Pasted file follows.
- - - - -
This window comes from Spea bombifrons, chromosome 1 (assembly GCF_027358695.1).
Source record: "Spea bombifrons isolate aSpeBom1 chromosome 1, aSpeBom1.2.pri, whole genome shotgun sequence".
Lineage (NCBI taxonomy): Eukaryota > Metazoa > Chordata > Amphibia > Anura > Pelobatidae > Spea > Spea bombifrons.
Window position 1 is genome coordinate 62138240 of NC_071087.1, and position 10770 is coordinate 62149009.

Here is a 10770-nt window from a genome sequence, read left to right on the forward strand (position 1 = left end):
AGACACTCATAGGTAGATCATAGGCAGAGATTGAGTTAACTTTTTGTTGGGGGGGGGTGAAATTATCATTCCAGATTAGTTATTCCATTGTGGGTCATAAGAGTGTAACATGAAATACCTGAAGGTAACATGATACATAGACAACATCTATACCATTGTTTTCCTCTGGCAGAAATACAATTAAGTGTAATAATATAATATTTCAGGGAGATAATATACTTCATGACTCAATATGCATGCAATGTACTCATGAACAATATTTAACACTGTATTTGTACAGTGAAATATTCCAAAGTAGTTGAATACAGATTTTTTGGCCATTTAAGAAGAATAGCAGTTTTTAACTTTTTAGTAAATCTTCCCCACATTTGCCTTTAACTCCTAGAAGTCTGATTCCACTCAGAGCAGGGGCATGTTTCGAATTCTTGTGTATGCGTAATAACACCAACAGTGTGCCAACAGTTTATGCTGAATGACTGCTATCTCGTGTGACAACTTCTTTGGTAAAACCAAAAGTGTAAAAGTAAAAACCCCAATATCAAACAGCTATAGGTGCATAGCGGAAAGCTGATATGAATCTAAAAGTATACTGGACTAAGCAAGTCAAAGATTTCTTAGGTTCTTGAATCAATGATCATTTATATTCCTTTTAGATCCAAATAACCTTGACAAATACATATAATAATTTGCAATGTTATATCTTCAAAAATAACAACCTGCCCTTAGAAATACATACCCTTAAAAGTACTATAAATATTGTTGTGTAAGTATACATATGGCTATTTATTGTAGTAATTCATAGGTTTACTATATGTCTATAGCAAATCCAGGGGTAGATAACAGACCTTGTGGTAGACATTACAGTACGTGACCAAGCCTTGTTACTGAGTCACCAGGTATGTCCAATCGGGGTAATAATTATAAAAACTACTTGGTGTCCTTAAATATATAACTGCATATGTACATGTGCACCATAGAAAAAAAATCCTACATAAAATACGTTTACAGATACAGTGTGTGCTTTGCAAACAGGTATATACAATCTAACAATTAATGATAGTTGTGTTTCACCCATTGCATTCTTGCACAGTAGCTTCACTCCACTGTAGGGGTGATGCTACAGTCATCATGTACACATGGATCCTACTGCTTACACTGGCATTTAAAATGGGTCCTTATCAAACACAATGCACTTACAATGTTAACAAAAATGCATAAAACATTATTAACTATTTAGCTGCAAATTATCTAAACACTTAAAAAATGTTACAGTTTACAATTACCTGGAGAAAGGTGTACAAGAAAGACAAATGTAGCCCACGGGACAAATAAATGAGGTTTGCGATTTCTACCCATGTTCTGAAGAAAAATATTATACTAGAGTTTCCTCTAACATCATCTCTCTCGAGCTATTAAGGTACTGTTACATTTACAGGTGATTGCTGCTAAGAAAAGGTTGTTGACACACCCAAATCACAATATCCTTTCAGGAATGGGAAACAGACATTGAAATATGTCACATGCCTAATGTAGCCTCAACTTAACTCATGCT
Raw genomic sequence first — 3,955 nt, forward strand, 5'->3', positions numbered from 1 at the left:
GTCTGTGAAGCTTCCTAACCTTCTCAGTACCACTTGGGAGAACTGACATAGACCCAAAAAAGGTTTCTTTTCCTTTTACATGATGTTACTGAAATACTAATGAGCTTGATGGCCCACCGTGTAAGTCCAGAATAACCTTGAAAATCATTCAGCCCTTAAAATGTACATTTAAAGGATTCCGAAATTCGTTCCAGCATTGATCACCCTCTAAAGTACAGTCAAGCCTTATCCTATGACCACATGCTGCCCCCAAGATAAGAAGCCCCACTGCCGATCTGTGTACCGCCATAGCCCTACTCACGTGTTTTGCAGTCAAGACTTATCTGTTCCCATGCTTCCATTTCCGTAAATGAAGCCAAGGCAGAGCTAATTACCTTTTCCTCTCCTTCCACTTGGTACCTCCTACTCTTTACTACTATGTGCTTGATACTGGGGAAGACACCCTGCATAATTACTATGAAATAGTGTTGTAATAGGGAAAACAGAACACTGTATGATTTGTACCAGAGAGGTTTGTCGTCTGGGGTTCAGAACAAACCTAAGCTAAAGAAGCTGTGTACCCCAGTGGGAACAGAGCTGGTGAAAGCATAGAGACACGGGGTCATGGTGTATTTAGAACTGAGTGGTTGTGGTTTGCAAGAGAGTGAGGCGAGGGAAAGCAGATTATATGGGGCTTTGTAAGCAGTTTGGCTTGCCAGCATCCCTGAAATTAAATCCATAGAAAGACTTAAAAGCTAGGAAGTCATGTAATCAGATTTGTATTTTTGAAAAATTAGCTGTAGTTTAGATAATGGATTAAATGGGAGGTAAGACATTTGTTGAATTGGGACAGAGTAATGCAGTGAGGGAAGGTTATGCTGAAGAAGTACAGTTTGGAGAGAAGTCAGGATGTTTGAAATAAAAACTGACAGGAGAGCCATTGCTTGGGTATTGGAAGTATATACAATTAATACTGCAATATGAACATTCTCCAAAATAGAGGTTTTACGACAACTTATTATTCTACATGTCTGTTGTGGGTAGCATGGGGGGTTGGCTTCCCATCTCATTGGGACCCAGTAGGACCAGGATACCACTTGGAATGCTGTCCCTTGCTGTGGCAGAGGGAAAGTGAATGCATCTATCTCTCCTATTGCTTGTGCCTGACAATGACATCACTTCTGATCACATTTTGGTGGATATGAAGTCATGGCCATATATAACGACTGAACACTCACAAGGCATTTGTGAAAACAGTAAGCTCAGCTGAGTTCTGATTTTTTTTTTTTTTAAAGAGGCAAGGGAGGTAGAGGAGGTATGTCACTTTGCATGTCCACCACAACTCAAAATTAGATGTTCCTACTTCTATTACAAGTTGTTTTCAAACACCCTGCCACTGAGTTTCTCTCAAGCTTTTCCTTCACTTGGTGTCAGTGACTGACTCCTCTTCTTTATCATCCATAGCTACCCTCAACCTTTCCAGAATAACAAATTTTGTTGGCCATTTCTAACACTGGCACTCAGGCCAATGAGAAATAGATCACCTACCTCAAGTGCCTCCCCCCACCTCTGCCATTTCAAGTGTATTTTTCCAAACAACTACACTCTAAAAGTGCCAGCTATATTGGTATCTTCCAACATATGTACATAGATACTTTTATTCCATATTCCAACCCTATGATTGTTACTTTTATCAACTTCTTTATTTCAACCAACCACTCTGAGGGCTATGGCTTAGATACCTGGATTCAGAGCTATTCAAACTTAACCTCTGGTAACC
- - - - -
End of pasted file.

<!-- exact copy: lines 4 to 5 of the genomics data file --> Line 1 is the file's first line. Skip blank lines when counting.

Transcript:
Window position 1 is genome coordinate 62138240 of NC_071087.1, and position 10770 is coordinate 62149009.

Here is a 10770-nt window from a genome sequence, read left to right on the forward strand (position 1 = left end):